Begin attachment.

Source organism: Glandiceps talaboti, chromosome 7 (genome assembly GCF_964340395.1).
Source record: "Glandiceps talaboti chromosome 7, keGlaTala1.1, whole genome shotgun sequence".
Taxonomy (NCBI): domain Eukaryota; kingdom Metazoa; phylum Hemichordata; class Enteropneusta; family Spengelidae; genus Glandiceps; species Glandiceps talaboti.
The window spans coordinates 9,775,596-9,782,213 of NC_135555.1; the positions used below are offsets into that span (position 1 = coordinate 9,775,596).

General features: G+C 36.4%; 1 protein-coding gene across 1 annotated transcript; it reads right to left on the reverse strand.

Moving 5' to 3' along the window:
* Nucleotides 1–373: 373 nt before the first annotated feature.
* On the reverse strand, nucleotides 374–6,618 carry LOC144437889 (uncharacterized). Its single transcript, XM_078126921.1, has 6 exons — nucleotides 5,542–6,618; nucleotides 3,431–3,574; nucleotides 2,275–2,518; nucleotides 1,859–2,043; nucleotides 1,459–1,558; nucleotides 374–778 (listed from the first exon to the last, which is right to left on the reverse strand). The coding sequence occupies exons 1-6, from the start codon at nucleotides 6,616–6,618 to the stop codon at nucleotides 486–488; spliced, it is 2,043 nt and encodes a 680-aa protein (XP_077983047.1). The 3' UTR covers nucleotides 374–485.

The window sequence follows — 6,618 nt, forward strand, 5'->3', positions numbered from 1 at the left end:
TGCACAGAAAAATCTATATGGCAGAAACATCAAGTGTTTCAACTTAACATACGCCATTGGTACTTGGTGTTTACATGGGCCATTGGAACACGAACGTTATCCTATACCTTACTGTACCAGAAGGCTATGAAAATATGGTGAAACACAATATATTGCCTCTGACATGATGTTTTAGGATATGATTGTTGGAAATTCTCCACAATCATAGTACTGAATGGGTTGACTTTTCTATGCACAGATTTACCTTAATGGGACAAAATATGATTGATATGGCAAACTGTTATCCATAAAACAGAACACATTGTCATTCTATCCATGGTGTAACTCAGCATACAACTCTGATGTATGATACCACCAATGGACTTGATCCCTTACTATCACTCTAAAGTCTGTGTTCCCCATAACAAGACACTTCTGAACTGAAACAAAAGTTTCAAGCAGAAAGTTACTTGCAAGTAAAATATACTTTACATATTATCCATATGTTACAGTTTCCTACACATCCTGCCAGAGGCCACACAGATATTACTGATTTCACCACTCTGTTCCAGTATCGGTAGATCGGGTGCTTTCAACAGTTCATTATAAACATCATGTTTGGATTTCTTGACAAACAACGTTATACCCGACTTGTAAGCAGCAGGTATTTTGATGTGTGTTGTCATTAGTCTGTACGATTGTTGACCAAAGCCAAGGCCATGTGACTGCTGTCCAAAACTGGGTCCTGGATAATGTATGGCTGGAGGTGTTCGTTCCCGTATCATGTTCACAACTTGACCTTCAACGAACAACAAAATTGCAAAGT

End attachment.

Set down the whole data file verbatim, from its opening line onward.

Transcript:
Source organism: Glandiceps talaboti, chromosome 7 (genome assembly GCF_964340395.1).
Source record: "Glandiceps talaboti chromosome 7, keGlaTala1.1, whole genome shotgun sequence".
Taxonomy (NCBI): domain Eukaryota; kingdom Metazoa; phylum Hemichordata; class Enteropneusta; family Spengelidae; genus Glandiceps; species Glandiceps talaboti.
The window spans coordinates 9,775,596-9,782,213 of NC_135555.1; the positions used below are offsets into that span (position 1 = coordinate 9,775,596).

General features: G+C 36.4%; 1 protein-coding gene across 1 annotated transcript; it reads right to left on the reverse strand.

Moving 5' to 3' along the window:
* Nucleotides 1–373: 373 nt before the first annotated feature.
* On the reverse strand, nucleotides 374–6,618 carry LOC144437889 (uncharacterized). Its single transcript, XM_078126921.1, has 6 exons — nucleotides 5,542–6,618; nucleotides 3,431–3,574; nucleotides 2,275–2,518; nucleotides 1,859–2,043; nucleotides 1,459–1,558; nucleotides 374–778 (listed from the first exon to the last, which is right to left on the reverse strand). The coding sequence occupies exons 1-6, from the start codon at nucleotides 6,616–6,618 to the stop codon at nucleotides 486–488; spliced, it is 2,043 nt and encodes a 680-aa protein (XP_077983047.1). The 3' UTR covers nucleotides 374–485.

The window sequence follows — 6,618 nt, forward strand, 5'->3', positions numbered from 1 at the left end:
TGCACAGAAAAATCTATATGGCAGAAACATCAAGTGTTTCAACTTAACATACGCCATTGGTACTTGGTGTTTACATGGGCCATTGGAACACGAACGTTATCCTATACCTTACTGTACCAGAAGGCTATGAAAATATGGTGAAACACAATATATTGCCTCTGACATGATGTTTTAGGATATGATTGTTGGAAATTCTCCACAATCATAGTACTGAATGGGTTGACTTTTCTATGCACAGATTTACCTTAATGGGACAAAATATGATTGATATGGCAAACTGTTATCCATAAAACAGAACACATTGTCATTCTATCCATGGTGTAACTCAGCATACAACTCTGATGTATGATACCACCAATGGACTTGATCCCTTACTATCACTCTAAAGTCTGTGTTCCCCATAACAAGACACTTCTGAACTGAAACAAAAGTTTCAAGCAGAAAGTTACTTGCAAGTAAAATATACTTTACATATTATCCATATGTTACAGTTTCCTACACATCCTGCCAGAGGCCACACAGATATTACTGATTTCACCACTCTGTTCCAGTATCGGTAGATCGGGTGCTTTCAACAGTTCATTATAAACATCATGTTTGGATTTCTTGACAAACAACGTTATACCCGACTTGTAAGCAGCAGGTATTTTGATGTGTGTTGTCATTAGTCTGTACGATTGTTGACCAAAGCCAAGGCCATGTGACTGCTGTCCAAAACTGGGTCCTGGATAATGTATGGCTGGAGGTGTTCGTTCCCGTATCATGTTCACAACTTGACCTTCAACGAACAACAAAATTGCAAAGT